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Adobe Premiere Pro - Advanced Training

Moving mask that follows a face in Premiere Pro

Daniel Walter Scott

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Hi everyone, in this video we are going to get a mask to move, and try and automatically follow my face. We make my face green, just for reference sake, but it might be for isolating skin, and either saturating it or desaturating it, maybe there's some sunburn issues going on, or over saturated skin, it might be a product that you are trying to video, that needs a color change, but you want to isolate it from the background. We'll do it with the circle moving around, we'll also start doing it with a more detailed mask, and track it along. Moving masks, that's what we're doing, let's jump in. 

All right, let's make that mask move, let's bring it in a bit of footage, it's something we've used before. I'm going to use the same project, under the 'Exercise Files', 'Transitions', we're looking for 'Morph Cut 01', bring that in and make a sequence from it. Cool. Just to save time, I'm doing, instead of doing this whole thing-- first, I'm going to mute it, and I'm just going to do like 4 seconds. I'm going to type in 400 on my number keypad, hit 'Enter'. If you do that, and you have the track selected, it'll move along 4 seconds. 

So if you have nothing selected down here, 400, so muted, I'm going to cut it. Remember the shortcut, just to slice it all off? I could use my Razor tool but you know that key, W, trims it up nicely. So I'm going to trim this little bit, well, I'm going to Color Correct it. You saw at the beginning there, we did color, we messed with my color, the skin tone, we made myself green. So in real life we'd be looking at this to kind of isolate skin, so we can work on that or whatever you want to work on, but for this one, just for kicks, so that's easy to see, we're going to make my skin green. 

Let's start at the beginning of our Timeline, let's go and have a look at the Lumetri color. So make sure Lumetri color is open, we're going to use the-- we did this earlier on, remember, Curves, Hue Saturation Curves, and I want to-- like normally when I'm doing skin I grab the Eyedropper tool, and I click on there and then I can desaturate, to get rid of the suntan or sunburn, or bring it up to add a bit of liveliness, too much. I'm going to double click to get rid of it, in this case I'm going to use my Eyedropper tool, grab my skin and say, I want it to be just a funky color, and it's not quite grabbing all the parts, can you see over here. So I'm just going to extend it a little bit this way and a little bit that way. That seems to almost do it. 

Now in this case, can you see, it's doing my skin, like I want to do, but it's also affecting other things in the background, that's not a huge big deal in this particular one, but obviously it'll be in-- there'll be different instances where it's worse, but let's say we want to focus just on the skin here, and isolate that, and not be dealing with stuff in the background, that's changing color as well. So it's going to use a mask, like we did before, but then we'll get it to move. So what we want to do is, we don't want to do an opacity mask, like we did before, because that's not really what we're looking for, we want just the Lumetri effect of green to be masked, and you can see in here, let's close all these, shortcut, did I show you that earlier?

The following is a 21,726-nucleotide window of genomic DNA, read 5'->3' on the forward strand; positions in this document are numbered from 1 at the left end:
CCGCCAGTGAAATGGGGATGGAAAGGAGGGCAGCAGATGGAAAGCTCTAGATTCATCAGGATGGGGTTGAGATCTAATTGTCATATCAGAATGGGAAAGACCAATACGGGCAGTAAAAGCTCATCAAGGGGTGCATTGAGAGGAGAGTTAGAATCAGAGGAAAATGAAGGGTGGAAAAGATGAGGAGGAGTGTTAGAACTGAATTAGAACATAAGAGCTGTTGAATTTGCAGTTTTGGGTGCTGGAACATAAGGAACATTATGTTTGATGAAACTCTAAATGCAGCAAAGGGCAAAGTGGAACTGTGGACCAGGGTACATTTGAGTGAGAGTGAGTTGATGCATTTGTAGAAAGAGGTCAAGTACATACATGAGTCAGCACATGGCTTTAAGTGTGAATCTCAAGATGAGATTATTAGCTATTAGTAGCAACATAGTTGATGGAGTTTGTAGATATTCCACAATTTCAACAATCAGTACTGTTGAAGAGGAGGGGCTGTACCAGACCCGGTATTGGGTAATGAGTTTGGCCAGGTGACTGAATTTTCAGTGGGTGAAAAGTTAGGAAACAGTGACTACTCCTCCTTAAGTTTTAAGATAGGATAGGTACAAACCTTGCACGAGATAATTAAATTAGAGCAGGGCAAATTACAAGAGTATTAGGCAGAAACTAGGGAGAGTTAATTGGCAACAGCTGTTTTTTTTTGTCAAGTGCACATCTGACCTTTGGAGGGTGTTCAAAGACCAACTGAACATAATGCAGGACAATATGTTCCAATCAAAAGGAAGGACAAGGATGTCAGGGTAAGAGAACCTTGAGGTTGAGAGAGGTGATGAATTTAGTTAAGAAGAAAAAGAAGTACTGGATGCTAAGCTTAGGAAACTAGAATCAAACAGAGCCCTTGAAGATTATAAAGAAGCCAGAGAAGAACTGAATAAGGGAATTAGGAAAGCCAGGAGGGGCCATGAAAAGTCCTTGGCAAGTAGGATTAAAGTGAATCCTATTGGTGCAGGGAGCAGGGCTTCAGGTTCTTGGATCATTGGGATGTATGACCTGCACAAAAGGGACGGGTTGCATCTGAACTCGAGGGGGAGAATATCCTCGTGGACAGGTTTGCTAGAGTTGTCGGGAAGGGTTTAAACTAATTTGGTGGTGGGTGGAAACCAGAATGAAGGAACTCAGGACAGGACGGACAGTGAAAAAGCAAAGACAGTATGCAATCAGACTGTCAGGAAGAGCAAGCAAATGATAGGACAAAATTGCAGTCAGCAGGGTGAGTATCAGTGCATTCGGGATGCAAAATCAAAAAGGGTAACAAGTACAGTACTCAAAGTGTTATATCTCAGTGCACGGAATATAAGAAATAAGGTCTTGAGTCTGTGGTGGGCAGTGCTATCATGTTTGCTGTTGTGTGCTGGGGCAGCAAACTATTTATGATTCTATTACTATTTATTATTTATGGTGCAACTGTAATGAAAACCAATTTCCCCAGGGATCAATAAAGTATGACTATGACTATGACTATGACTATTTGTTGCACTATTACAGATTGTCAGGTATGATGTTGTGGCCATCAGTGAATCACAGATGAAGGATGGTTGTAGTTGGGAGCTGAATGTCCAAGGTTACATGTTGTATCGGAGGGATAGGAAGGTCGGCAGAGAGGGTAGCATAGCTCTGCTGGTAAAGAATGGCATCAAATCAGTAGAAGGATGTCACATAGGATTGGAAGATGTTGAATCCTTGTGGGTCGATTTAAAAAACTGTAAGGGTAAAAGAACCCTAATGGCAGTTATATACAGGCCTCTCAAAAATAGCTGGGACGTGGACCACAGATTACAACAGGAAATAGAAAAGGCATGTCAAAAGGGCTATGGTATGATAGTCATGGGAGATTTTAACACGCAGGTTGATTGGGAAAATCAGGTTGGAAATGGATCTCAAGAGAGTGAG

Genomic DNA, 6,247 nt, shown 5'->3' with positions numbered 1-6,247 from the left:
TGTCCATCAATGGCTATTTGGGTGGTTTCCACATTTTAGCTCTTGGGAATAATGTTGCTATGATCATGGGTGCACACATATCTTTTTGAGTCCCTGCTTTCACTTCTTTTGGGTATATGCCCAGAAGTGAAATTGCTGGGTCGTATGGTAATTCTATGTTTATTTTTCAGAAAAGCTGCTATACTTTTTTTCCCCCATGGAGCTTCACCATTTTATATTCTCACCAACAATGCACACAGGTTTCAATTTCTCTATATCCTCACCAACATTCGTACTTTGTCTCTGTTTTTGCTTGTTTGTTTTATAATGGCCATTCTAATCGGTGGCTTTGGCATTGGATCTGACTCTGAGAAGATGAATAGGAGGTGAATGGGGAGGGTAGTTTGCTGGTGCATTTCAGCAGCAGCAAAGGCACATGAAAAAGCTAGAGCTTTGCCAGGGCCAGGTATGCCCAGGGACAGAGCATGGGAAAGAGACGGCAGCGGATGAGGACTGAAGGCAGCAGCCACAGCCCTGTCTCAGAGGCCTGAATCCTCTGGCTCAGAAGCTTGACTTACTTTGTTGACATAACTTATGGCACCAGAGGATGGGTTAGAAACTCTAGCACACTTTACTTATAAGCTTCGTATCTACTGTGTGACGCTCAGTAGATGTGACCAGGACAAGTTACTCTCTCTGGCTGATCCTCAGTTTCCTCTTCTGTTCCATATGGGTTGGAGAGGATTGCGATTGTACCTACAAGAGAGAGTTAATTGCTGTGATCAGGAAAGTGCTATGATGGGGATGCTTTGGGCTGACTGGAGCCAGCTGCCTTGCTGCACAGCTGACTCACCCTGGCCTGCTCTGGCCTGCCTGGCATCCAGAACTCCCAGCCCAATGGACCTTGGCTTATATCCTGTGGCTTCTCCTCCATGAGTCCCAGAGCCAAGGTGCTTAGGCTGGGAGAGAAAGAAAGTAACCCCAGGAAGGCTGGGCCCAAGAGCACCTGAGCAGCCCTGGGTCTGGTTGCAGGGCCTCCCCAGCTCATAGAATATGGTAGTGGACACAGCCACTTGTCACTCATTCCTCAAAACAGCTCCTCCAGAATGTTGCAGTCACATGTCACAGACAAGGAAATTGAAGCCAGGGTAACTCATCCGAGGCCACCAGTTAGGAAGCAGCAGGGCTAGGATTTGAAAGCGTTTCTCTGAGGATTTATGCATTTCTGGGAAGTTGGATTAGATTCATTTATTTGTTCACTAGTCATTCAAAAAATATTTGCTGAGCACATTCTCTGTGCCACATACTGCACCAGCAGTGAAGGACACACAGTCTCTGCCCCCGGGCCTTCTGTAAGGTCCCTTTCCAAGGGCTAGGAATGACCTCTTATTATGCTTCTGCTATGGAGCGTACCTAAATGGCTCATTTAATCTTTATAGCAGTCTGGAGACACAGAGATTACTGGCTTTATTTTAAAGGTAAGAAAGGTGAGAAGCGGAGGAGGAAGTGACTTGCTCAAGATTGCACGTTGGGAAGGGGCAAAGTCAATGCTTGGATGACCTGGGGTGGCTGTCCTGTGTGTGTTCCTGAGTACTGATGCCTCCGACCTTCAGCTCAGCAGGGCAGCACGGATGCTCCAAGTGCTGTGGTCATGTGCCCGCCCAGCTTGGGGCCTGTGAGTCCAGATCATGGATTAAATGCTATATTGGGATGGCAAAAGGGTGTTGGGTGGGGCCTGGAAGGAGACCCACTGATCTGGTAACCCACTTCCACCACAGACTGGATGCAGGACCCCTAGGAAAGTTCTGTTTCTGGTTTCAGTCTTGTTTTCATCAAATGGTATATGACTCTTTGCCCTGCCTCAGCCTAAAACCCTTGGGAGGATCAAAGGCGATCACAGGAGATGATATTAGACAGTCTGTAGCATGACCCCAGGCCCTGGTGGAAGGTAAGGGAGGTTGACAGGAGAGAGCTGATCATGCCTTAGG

If you hold down the 'Option' key on any of these chevrons, and click them, they all close. So I can just open that one, it's a little bit safer. We'll do the easy way and the hard way. Let's go the easy way, which is just a big old ellipse, you can see, it is, if I click in the middle of it, so basically that's what we're doing, we just need to move it over time, right? So let's get it close to covering my skin, and the thing you'll need to be conscious of, is kind of scrubbing all the way through to see, like it needs to be big enough to carry-- fit my head in. If I turn sideways my head gets technically a little bit wider. So it needs to be like wide enough to fit everything in, a bit of trial and error. 

So because there's nothing else in the background, I don't have to be exactly precise, I probably want to rotate it a tiny bit, and rotation feels like it should be in there, it's just, you just kind of hover in no man's land, close to one of these guys, and you can kind of rotate it. Over here we've got Feather, Opacity, and Expansion, so that's what these do, I can't remember which one does what. That's Feather, you can see it feathers the edge. So it's back to my regular skin, and green in the middle. The Opacity, I don't want, play with expansion, just means, yeah, I can push it out and be bigger, I don't really-- it's easy, you either drag the edges, or you can use expansion. I'm going to go undo, undo, undo, undo…

All right, that's a good starting position. So now what do I do, make sure, you're at the beginning, I'm not at the moment, there we go. Be at the beginning and then, see under Lumetri, our mask, you've got these little arrows here, there's one that says 'move forward one frame', or this one here, it doesn't say that, these are a bit of obscure, click on this one, that doesn't say 'one frame', and it will process it and just work its way through, and try and follow the targets in here. It'll try, it does a reasonably good job.